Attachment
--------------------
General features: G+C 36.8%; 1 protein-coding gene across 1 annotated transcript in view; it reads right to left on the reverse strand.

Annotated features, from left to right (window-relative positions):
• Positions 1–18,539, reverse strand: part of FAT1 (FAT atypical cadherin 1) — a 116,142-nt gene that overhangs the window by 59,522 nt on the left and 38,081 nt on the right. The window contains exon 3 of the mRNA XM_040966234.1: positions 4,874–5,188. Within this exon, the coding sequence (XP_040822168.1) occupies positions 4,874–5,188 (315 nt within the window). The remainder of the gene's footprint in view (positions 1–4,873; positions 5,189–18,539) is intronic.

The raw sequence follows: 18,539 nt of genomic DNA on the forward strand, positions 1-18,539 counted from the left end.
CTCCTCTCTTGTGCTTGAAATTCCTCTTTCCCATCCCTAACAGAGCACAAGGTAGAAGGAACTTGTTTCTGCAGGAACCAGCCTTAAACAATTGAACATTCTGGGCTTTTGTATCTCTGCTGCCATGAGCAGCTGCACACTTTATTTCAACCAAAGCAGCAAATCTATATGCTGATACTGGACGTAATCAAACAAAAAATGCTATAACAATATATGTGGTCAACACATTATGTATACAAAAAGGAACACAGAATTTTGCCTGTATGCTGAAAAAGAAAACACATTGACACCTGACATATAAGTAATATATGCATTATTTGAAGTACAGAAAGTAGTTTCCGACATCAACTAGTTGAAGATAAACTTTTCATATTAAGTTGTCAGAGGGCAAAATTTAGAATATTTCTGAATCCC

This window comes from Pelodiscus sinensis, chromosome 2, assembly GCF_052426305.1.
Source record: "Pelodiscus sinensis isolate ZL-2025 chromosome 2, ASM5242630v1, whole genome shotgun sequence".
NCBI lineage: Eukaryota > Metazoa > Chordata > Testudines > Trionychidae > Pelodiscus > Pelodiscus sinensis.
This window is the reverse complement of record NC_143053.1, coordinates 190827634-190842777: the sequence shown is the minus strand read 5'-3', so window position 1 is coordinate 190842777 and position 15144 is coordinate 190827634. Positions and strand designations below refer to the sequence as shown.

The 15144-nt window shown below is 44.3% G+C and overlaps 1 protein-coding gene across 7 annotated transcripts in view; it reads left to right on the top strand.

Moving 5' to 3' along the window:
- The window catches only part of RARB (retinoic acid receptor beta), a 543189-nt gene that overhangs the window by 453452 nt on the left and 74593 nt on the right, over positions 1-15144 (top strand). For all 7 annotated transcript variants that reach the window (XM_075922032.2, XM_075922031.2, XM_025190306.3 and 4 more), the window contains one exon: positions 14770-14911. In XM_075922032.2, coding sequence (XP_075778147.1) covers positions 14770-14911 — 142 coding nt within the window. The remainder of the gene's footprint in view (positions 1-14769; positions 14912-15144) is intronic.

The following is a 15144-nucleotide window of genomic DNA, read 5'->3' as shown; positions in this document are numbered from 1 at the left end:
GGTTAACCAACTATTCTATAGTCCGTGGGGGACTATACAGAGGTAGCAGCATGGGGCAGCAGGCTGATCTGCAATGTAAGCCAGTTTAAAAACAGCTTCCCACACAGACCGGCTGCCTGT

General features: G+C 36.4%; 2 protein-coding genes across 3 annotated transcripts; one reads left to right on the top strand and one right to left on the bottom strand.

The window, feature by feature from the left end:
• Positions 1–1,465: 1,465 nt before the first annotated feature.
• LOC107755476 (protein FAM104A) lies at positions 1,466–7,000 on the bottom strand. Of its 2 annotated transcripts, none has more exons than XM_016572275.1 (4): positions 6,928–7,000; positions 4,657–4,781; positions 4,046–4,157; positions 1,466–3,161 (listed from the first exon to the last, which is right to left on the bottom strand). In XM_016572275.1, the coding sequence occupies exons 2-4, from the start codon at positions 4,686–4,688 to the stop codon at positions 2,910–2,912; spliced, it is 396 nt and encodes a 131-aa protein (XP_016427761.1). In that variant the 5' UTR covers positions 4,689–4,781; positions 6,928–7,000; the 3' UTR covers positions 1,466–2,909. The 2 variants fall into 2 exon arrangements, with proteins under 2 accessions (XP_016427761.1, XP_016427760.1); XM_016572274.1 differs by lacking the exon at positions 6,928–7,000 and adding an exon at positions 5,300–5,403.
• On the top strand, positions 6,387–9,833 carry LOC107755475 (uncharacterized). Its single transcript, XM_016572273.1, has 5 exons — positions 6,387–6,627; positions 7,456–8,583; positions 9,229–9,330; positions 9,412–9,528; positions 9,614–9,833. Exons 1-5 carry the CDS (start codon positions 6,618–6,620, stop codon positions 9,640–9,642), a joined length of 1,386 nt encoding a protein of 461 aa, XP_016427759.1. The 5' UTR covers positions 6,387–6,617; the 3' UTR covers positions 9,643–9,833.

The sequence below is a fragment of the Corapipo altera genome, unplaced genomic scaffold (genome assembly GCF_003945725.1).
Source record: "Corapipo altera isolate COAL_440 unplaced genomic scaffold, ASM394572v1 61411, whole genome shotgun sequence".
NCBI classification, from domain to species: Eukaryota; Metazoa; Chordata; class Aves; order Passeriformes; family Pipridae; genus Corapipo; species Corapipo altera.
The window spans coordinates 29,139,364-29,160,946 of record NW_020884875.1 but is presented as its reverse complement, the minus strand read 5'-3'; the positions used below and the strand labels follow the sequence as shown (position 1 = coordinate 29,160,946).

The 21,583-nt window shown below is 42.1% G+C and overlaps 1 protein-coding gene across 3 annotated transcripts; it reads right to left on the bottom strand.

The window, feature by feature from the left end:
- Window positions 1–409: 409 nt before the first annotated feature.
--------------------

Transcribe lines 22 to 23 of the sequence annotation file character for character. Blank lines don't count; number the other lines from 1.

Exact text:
NCBI classification, from domain to species: Eukaryota; Metazoa; Chordata; class Aves; order Passeriformes; family Pipridae; genus Corapipo; species Corapipo altera.
The window spans coordinates 29,139,364-29,160,946 of record NW_020884875.1 but is presented as its reverse complement, the minus strand read 5'-3'; the positions used below and the strand labels follow the sequence as shown (position 1 = coordinate 29,160,946).